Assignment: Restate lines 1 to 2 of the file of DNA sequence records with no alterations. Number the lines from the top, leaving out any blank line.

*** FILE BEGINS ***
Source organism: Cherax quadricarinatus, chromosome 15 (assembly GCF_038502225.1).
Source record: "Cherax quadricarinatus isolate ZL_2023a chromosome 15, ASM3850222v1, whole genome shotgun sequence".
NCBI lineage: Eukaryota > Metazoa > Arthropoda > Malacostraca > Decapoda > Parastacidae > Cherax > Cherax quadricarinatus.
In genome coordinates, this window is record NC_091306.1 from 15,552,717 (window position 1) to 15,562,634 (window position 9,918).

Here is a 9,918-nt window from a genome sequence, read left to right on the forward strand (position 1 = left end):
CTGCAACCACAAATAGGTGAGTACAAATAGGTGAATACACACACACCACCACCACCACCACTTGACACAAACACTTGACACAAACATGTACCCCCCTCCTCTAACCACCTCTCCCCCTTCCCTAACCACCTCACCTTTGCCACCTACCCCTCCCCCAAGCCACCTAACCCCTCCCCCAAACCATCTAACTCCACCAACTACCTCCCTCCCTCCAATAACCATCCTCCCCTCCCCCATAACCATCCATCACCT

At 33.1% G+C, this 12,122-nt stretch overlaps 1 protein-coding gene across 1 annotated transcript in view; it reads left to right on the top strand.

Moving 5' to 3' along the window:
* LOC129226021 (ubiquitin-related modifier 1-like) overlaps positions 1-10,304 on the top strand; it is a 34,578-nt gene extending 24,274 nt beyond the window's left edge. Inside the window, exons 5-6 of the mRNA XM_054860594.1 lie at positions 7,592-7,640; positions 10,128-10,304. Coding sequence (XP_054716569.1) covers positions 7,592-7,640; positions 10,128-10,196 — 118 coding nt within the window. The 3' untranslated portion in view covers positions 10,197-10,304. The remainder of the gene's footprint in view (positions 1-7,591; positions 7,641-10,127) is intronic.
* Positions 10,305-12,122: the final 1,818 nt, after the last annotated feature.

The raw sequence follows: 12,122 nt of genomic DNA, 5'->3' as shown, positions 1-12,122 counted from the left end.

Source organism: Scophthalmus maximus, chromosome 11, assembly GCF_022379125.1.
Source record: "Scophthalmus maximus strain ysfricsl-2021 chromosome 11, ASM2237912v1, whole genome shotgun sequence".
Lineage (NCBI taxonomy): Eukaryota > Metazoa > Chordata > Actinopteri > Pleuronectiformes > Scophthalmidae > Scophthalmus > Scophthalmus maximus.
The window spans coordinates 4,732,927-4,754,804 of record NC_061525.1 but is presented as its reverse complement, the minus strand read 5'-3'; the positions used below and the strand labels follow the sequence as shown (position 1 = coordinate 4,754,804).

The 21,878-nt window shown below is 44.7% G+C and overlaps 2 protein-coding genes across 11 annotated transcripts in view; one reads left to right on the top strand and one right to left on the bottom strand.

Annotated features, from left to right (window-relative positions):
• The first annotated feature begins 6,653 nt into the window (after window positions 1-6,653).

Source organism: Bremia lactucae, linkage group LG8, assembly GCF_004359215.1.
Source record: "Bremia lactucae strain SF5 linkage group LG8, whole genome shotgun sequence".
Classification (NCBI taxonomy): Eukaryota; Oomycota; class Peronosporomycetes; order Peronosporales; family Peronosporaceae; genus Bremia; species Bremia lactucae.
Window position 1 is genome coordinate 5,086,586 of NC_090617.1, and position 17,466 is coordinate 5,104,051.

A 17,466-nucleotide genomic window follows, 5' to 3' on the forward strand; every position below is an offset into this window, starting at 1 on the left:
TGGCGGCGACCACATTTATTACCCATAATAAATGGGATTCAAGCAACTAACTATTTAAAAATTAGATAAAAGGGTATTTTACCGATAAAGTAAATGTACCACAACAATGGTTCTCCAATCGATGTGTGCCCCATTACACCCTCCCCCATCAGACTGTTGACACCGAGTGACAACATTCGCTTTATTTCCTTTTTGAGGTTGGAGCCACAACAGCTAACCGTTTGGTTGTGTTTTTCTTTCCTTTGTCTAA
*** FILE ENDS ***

Source organism: Cherax quadricarinatus, chromosome 15 (assembly GCF_038502225.1).
Source record: "Cherax quadricarinatus isolate ZL_2023a chromosome 15, ASM3850222v1, whole genome shotgun sequence".